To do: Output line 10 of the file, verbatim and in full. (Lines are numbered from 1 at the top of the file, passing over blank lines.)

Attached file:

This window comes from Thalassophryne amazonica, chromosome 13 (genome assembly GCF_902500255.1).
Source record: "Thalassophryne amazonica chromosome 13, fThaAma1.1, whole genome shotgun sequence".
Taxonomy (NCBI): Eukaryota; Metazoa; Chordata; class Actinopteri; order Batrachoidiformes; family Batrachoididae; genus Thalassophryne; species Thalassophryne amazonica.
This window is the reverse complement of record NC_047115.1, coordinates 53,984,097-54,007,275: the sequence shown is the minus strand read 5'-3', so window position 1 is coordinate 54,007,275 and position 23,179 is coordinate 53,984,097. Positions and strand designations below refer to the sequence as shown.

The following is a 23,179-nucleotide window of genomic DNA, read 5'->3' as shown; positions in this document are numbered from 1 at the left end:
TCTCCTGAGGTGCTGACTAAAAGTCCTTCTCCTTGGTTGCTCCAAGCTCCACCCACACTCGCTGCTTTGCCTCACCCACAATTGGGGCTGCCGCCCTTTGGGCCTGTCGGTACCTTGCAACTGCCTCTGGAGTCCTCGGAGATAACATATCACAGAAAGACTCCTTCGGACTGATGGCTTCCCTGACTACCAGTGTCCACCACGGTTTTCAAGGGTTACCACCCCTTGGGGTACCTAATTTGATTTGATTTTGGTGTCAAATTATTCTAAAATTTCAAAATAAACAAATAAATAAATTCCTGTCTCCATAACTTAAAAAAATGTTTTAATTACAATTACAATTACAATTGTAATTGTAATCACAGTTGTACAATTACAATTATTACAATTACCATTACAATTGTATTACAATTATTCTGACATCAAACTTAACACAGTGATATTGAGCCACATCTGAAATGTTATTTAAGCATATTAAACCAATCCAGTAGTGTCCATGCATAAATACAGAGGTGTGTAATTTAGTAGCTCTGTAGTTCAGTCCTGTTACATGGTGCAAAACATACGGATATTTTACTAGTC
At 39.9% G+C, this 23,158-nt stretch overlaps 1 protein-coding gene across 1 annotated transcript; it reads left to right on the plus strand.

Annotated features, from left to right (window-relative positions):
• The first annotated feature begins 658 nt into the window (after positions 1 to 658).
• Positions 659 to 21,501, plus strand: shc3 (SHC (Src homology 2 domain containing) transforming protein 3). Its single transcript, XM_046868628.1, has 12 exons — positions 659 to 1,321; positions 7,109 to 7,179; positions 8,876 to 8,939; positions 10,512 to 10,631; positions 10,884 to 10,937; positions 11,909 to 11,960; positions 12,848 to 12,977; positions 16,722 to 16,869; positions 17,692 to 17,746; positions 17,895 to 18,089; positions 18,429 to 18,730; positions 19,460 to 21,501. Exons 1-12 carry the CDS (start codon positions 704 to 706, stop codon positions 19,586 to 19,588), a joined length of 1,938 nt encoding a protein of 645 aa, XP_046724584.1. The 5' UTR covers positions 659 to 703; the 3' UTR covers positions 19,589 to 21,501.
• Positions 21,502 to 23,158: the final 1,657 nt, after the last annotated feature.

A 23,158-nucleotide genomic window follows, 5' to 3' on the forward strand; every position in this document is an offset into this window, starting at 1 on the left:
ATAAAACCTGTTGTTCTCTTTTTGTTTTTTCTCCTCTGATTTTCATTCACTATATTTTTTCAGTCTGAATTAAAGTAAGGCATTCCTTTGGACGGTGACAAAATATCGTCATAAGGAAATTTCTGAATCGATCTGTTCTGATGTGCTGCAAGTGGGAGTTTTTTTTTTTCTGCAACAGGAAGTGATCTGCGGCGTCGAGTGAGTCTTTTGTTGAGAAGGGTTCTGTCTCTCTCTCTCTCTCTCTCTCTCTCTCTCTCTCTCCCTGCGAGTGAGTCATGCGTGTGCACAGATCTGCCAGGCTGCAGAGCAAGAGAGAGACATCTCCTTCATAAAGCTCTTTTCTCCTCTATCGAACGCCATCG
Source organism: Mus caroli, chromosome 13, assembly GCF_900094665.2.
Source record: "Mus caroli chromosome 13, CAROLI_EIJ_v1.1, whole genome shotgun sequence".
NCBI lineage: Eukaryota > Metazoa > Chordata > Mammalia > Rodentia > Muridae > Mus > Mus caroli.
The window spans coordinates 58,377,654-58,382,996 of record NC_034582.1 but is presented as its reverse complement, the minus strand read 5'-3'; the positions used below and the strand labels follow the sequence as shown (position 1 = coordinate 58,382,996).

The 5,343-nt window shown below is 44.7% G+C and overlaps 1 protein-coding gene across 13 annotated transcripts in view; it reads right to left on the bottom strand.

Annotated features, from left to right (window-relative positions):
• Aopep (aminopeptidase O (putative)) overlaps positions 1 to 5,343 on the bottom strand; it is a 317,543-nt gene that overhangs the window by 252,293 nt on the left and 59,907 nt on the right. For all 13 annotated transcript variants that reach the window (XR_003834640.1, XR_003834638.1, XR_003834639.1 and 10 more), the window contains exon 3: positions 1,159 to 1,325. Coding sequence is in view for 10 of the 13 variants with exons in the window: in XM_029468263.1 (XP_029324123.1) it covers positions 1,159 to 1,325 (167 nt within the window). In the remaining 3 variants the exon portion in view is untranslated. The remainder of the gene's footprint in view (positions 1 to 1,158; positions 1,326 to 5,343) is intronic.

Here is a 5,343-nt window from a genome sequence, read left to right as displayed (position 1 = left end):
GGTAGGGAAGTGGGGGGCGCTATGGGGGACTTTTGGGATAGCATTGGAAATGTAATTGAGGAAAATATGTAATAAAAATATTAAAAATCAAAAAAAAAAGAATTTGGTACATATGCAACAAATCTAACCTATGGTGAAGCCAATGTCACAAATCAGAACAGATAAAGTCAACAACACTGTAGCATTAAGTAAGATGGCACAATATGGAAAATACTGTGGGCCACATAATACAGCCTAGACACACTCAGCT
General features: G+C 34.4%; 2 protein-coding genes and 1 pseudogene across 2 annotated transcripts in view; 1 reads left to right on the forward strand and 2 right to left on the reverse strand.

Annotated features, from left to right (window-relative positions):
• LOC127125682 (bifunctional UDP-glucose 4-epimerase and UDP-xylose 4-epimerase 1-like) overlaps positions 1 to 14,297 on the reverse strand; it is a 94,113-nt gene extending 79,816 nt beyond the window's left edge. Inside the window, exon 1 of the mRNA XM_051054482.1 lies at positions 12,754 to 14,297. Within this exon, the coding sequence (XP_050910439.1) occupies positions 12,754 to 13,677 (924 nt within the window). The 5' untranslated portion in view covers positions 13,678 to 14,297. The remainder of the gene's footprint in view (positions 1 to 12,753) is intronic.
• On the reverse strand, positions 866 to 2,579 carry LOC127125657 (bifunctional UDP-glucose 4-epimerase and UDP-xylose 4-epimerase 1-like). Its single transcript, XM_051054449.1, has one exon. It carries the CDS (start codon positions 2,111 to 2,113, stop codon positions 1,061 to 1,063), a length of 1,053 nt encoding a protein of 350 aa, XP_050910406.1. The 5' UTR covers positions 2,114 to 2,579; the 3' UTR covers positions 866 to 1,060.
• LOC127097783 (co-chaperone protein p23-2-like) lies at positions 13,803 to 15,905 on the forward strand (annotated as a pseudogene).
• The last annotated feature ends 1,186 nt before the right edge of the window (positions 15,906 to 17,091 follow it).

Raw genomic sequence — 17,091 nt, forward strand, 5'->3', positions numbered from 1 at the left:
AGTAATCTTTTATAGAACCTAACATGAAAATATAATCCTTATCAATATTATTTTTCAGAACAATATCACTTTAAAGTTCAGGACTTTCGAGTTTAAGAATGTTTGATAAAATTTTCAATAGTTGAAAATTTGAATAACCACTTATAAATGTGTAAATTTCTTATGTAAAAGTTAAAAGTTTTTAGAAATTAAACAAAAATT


• Positions 659 to 21,501, plus strand: shc3 (SHC (Src homology 2 domain containing) transforming protein 3). Its single transcript, XM_046868628.1, has 12 exons — positions 659 to 1,321; positions 7,109 to 7,179; positions 8,876 to 8,939; positions 10,512 to 10,631; positions 10,884 to 10,937; positions 11,909 to 11,960; positions 12,848 to 12,977; positions 16,722 to 16,869; positions 17,692 to 17,746; positions 17,895 to 18,089; positions 18,429 to 18,730; positions 19,460 to 21,501. Exons 1-12 carry the CDS (start codon positions 704 to 706, stop codon positions 19,586 to 19,588), a joined length of 1,938 nt encoding a protein of 645 aa, XP_046724584.1. The 5' UTR covers positions 659 to 703; the 3' UTR covers positions 19,589 to 21,501.